In IEEE transactions on bio-medical engineering
OBJECTIVE : An important EEG-based biomarker for epilepsy is the phase-amplitude cross-frequency coupling (PAC) of electrical rhythms; however, the underlying pathways of these pathologic markers are not always clear. Since glial cells have been shown to play an active role in neuroglial networks, it is likely that some of these PAC markers are modulated via glial effects.
METHODS : We developed a 4-unit hybrid model of a neuroglial network, consisting of 16 sub-units, that combines a mechanistic representation of neurons with an oscillator- based Cognitive Rhythm Generator (CRG) representation of glial cells astrocytes and microglia. The model output was compared with recorded generalized tonic-clonic patient data, both in terms of PAC features, and state classification using an unsupervised hidden Markov model (HMM).
RESULTS : The neuroglial model output showed PAC features similar to those observed in epileptic seizures. These generated PAC features were able to accurately identify spontaneous epileptiform discharges (SEDs) as seizure- like states, as well as a postictal-like state following the long- duration SED, when applied to the HMM machine learning algorithm trained on patient data. The evolution profile of the maximal PAC during the SED compared well with patient data, showing similar association with the duration of the postictal state.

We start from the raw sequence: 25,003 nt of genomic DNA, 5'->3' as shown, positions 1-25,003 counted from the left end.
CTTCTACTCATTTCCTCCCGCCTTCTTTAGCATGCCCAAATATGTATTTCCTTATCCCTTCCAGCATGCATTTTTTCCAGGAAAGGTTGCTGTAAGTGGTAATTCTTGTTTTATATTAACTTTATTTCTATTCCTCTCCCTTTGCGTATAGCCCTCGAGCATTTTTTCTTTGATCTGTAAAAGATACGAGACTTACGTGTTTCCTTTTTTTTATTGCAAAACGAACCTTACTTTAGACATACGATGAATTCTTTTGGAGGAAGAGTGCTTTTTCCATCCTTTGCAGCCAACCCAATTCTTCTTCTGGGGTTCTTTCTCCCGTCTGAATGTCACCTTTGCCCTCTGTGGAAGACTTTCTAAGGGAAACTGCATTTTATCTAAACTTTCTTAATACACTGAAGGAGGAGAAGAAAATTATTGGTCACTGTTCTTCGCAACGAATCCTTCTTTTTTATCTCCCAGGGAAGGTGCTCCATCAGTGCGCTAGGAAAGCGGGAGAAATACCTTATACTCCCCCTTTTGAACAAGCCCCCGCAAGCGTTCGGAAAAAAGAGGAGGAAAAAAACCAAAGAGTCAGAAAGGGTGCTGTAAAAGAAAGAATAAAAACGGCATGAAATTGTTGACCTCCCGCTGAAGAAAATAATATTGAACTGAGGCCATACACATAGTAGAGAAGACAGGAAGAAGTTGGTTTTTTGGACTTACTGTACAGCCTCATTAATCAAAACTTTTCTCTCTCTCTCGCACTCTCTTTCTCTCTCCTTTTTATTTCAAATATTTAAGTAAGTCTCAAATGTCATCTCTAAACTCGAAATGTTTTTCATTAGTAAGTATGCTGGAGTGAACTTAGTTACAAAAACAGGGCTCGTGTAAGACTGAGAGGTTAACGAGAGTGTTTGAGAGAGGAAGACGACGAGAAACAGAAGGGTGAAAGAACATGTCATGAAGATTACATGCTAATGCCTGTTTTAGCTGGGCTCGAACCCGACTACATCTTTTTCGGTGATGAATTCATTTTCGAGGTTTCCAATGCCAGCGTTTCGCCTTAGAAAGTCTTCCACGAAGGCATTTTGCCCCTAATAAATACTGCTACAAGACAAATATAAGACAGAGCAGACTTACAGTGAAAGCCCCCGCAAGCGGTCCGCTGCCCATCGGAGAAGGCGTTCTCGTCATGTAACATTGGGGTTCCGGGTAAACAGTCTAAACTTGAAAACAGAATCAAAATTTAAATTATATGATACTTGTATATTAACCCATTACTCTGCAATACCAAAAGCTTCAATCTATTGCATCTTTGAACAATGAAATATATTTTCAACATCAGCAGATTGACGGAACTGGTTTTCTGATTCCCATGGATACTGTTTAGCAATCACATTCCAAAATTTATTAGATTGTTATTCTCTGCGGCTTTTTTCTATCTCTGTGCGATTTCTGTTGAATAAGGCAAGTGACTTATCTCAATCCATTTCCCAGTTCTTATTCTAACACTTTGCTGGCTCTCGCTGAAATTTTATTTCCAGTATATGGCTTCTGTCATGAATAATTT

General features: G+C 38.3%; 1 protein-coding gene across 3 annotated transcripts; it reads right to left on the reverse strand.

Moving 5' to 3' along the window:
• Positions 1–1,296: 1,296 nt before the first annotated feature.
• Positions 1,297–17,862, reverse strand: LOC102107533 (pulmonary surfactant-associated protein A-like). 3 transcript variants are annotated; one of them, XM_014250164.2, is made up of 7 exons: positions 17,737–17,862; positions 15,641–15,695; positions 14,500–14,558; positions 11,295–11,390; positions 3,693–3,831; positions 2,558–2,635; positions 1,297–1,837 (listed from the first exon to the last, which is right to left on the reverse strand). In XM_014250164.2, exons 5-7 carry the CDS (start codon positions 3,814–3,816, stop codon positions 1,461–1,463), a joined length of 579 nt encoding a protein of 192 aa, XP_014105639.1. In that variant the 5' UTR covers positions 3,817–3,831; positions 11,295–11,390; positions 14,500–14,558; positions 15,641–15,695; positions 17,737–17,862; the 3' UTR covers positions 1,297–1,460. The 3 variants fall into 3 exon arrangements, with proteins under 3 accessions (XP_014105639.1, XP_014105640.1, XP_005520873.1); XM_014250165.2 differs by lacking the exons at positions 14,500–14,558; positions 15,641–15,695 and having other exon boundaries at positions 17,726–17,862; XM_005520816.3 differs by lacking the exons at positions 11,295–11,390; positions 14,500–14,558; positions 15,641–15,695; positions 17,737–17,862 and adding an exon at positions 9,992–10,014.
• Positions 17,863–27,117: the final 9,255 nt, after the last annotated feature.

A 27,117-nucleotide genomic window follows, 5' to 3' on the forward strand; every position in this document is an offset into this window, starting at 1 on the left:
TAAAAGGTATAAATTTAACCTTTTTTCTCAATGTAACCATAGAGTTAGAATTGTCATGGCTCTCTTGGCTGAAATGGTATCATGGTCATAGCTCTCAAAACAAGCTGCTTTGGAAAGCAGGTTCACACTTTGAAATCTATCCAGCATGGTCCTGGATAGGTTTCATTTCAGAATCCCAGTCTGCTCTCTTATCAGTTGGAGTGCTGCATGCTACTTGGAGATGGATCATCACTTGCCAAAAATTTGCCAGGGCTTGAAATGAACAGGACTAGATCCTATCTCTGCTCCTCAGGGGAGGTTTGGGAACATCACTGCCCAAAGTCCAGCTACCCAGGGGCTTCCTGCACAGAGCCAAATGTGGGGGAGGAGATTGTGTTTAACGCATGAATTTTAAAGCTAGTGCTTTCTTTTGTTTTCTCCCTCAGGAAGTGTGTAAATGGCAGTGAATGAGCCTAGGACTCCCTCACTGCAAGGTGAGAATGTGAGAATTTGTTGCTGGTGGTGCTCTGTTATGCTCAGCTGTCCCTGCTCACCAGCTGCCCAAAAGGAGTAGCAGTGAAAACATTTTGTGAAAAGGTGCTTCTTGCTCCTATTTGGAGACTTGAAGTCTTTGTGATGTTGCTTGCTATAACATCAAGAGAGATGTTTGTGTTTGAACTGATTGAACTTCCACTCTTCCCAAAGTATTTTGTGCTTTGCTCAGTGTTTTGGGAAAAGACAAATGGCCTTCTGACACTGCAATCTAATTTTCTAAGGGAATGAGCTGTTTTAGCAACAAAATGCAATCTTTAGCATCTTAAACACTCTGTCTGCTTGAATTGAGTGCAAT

CONCLUSION : The hybrid neuroglial network model was able to generate PAC features similar to those observed in ictal and postictal epileptic states, which has been used for state classification and postictal state duration prediction.
SIGNIFICANCE : Since PAC biomarkers are important for epilepsy research and postictal state duration has been linked with risk of sudden unexplained death in epilepsy, this model suggests glial synaptic effects as potential targets for further analysis and treatment.
Grigorovsky Vasily, Breton Vanessa, Bardakjian Berj L